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Baroness Elles: My Lords, I thank the noble Baroness for giving way. Will this exemption apply also to diplomats, in the same way that some of the other exemptions have applied to both service personnel and diplomats? Will it apply in this case?

Baroness Blackstone: My Lords, no. This is specifically for the children of service personnel. Almost without exception, diplomats will get access to the student loan scheme in any case.

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However, the families of the vast majority of British students being educated abroad choose to live and work abroad. Where this is short-term, the temporary absence provisions will meet their needs. Where it represents a decision to make long-term commitments outside this country, the Government believe that they cannot expect the British taxpayer to provide support. That is what would be involved here.

We do not routinely collect information on the number of British nationals who are educated at British schools in the EU. However, we do know that this year about 1,500 British nationals have applied to my department for tuition fee support under the arrangements for EU nationals that I have already mentioned. Some of these applications will have come from pupils from British schools in the EU. If loan support were extended to these students--this answers the question of the noble Baroness, Lady Seccombe--it would cost the taxpayer more than £4.5 million a year. It could also create considerable complications with our European partners, who could, quite reasonably, argue that we were in breach of EU legislation by treating our own nationals more favourably than nationals from other parts of the EU.

As I said, the current rules are both long-standing and clear cut. I have listened to the arguments but I am not sure that there are compelling reasons to change the residence requirements for these applicants. We do not believe that it is right to open up the student loan scheme to people, whether British or not, who have lived and been educated in other parts of the EU. We have therefore decided that the current arrangements for these particular applicants should remain in place.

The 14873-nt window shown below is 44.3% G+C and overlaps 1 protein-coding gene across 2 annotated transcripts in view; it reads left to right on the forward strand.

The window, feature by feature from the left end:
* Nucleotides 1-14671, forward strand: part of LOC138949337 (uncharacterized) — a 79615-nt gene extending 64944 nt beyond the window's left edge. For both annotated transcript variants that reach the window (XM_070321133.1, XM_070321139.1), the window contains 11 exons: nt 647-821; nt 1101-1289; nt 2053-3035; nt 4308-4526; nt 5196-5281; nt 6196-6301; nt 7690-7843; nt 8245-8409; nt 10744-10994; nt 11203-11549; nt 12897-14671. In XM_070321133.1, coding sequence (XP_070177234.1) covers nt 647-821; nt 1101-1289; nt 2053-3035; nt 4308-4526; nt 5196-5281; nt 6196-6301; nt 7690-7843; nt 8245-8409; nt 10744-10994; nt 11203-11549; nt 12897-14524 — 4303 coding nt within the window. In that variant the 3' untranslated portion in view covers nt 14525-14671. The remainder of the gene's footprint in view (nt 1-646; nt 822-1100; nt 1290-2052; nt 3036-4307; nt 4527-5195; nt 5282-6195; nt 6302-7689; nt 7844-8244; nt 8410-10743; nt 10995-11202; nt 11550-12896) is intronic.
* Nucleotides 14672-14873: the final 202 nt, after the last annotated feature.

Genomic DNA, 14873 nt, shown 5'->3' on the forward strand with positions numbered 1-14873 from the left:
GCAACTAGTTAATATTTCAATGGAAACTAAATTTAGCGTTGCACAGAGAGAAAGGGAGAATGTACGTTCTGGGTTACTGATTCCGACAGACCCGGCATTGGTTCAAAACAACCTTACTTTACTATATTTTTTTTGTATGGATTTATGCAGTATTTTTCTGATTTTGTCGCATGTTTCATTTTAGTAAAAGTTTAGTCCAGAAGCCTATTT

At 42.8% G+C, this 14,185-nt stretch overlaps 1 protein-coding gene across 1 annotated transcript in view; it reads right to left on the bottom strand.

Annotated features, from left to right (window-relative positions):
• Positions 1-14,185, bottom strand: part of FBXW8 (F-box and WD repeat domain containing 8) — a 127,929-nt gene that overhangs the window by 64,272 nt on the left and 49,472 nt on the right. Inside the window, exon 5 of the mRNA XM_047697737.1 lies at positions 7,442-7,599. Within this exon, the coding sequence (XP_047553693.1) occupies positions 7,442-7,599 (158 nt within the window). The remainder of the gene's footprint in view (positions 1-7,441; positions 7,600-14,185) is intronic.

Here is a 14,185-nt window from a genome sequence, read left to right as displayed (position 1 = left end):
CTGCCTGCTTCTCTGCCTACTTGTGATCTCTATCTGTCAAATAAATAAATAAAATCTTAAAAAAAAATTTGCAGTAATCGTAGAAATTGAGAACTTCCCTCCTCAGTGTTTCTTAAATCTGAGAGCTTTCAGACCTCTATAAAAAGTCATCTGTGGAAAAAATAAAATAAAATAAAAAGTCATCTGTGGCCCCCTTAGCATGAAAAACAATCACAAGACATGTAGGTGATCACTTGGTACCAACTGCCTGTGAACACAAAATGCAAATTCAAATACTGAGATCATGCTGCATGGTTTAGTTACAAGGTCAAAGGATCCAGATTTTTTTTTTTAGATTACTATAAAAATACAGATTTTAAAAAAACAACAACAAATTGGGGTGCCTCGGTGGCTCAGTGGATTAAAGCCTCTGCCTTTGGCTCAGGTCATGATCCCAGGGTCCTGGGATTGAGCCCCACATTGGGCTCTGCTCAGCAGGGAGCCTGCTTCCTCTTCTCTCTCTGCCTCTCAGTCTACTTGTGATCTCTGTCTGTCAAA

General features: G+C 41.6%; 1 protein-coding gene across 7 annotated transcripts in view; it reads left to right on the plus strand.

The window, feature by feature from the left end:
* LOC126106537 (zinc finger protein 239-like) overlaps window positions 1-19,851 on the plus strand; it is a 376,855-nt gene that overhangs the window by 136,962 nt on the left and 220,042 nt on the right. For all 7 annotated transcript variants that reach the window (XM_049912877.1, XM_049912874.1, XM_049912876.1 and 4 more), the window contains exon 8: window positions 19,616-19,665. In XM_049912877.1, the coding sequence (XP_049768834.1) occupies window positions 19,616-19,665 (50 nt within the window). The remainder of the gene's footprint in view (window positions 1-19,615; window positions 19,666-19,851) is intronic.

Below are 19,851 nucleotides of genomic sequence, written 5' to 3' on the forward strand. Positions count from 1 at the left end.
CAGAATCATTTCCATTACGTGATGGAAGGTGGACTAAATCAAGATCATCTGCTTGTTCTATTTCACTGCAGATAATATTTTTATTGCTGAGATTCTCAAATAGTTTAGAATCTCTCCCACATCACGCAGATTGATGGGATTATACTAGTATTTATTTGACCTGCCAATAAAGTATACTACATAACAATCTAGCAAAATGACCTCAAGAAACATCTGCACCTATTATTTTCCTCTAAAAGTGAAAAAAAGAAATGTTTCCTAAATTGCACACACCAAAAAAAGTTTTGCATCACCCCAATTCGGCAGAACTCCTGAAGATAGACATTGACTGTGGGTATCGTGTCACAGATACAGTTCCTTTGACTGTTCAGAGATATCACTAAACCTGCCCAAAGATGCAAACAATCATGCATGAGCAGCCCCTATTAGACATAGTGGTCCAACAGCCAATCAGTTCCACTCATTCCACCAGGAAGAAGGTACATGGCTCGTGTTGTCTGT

However, as I explained earlier, if any British national educated at a British school elsewhere in the EU can demonstrate that he or she has a residential connection with the UK and meets the residency criteria, he or she can have access to student loans. That would apply to the grandson of the noble Baroness, Lady Elles. Whether or not he is eligible, I do not know, but I wish him well and I hope that he gets his place.

Baroness Young: My Lords, I thank the noble Baroness for giving way. I listened to what she said with great interest and I shall read very carefully the report of the debate. Although I completely understand and accept the case for the Armed Forces, can the noble Baroness explain to the House why she feels that members of other groups who help the United Kingdom--not, of course, in the same way as does a soldier under military discipline--through business, exports and other entrepreneurial effort, about which we hear so much, should be ranked as members of a kind of second-class category who have merely chosen to go to Europe? Many are sent over by their companies. I do not believe it is quite fair to say that it is purely a matter of choice.

Baroness Blackstone: My Lords, I take the point made by the noble Baroness that there may be some people in this category who are sent to Europe by their companies. However, I believe that such people have

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some choice as to which company they work for. Under normal circumstances, if someone did not wish to move abroad, most companies would prefer to retain a valued member of staff and would allow that person to remain in the United Kingdom. For that reason, I believe that there is a substantial difference between a member of the Armed Forces who can be posted abroad for a long period and who has no choice whatsoever in the matter--a soldier who refuses to serve abroad is subject to court martial--and a member of another group.

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I recognise that the noble Baroness may be a little disappointed with some elements of my response. I shall certainly check again the points that were made in the debate about the way in which LEAs deal with their discretionary powers in this area. I was surprised by the words of the noble Lord, Lord Tope, when he said that LEAs are unhappy with this discretion and with the guidance provided by my department, because this issue has never been raised with us.

        House adjourned at twenty-two minutes past eight o'clock.

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